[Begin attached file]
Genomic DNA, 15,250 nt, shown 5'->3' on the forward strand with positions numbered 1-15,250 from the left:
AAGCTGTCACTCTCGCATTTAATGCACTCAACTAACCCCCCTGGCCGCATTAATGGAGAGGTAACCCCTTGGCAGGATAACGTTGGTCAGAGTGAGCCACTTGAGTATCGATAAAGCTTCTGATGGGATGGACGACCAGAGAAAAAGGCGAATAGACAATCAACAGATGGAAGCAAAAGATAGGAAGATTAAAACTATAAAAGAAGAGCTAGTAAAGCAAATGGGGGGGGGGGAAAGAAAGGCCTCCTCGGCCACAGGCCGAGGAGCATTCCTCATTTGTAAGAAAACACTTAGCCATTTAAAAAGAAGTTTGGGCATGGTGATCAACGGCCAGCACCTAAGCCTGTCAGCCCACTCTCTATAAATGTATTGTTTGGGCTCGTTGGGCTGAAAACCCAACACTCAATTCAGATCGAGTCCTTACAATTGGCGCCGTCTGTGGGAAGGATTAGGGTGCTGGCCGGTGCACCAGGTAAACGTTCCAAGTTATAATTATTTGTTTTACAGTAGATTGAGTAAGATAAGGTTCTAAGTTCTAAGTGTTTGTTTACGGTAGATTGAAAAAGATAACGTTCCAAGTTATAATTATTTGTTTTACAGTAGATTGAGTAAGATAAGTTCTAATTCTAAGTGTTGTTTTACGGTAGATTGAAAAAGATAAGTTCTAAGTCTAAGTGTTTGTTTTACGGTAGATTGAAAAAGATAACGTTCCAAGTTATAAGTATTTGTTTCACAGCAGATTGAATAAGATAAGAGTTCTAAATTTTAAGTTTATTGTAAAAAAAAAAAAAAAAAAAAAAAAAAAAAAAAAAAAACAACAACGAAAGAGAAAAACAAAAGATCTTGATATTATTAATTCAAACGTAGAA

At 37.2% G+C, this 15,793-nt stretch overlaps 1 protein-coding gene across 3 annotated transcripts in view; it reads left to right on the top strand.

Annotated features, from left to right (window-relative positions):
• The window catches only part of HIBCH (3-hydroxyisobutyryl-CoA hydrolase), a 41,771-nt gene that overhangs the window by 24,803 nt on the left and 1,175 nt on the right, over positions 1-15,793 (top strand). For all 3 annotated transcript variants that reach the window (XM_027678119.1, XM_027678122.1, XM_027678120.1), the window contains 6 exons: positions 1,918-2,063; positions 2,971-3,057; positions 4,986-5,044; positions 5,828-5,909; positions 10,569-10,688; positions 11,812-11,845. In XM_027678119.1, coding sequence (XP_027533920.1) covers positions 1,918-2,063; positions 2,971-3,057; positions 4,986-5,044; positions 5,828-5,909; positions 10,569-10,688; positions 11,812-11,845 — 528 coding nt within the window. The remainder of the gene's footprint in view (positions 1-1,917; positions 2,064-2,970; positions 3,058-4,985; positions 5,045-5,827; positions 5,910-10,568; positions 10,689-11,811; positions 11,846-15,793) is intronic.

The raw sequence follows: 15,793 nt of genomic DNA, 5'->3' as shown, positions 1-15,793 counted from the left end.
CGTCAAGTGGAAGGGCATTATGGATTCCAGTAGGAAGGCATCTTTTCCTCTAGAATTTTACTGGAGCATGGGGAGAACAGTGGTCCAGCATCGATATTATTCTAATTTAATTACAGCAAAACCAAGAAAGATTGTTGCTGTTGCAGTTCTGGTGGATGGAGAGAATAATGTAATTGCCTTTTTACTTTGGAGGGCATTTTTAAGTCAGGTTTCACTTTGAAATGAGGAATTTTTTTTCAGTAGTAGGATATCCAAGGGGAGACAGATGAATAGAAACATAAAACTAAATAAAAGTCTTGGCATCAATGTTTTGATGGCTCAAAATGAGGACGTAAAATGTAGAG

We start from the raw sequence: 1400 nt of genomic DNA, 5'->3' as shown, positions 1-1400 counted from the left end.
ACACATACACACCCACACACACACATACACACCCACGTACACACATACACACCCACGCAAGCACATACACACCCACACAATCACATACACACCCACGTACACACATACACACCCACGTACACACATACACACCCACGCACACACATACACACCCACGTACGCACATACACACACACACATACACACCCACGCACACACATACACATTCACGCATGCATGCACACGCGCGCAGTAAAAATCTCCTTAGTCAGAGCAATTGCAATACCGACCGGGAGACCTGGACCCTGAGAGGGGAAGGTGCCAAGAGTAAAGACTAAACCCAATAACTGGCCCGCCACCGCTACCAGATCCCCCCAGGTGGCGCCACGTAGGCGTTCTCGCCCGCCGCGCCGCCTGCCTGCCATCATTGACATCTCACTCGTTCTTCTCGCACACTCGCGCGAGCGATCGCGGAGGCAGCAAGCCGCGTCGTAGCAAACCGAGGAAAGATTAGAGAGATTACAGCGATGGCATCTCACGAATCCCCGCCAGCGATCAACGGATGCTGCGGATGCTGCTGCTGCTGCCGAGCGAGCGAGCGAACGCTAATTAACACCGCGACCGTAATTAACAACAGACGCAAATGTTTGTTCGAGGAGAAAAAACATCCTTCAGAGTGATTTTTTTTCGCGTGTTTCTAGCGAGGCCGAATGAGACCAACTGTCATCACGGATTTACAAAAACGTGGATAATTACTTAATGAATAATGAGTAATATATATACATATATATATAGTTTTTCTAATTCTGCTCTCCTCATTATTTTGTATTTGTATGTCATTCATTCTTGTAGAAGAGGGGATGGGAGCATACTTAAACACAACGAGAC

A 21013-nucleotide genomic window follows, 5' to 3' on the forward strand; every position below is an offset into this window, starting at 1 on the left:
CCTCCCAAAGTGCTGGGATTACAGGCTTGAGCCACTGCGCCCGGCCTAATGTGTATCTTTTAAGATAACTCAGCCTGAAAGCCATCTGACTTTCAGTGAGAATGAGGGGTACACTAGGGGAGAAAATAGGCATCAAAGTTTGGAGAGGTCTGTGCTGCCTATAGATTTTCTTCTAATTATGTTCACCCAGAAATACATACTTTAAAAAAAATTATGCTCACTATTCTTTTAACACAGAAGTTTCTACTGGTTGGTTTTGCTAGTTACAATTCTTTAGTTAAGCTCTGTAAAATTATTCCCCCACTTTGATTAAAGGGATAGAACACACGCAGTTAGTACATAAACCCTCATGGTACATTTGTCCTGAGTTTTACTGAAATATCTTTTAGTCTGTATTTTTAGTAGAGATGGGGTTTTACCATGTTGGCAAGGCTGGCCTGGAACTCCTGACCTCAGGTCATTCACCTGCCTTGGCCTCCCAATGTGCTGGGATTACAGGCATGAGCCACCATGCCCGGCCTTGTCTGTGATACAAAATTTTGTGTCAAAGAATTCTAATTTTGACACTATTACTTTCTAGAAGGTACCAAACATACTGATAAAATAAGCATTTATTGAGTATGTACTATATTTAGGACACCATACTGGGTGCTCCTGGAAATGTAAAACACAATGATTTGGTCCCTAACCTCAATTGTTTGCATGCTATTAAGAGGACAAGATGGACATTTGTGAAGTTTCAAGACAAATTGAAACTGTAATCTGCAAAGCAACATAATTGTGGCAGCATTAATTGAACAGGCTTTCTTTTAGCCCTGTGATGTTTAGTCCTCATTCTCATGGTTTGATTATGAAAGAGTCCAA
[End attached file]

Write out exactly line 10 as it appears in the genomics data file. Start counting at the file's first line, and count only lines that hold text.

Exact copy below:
A 21013-nucleotide genomic window follows, 5' to 3' on the forward strand; every position below is an offset into this window, starting at 1 on the left: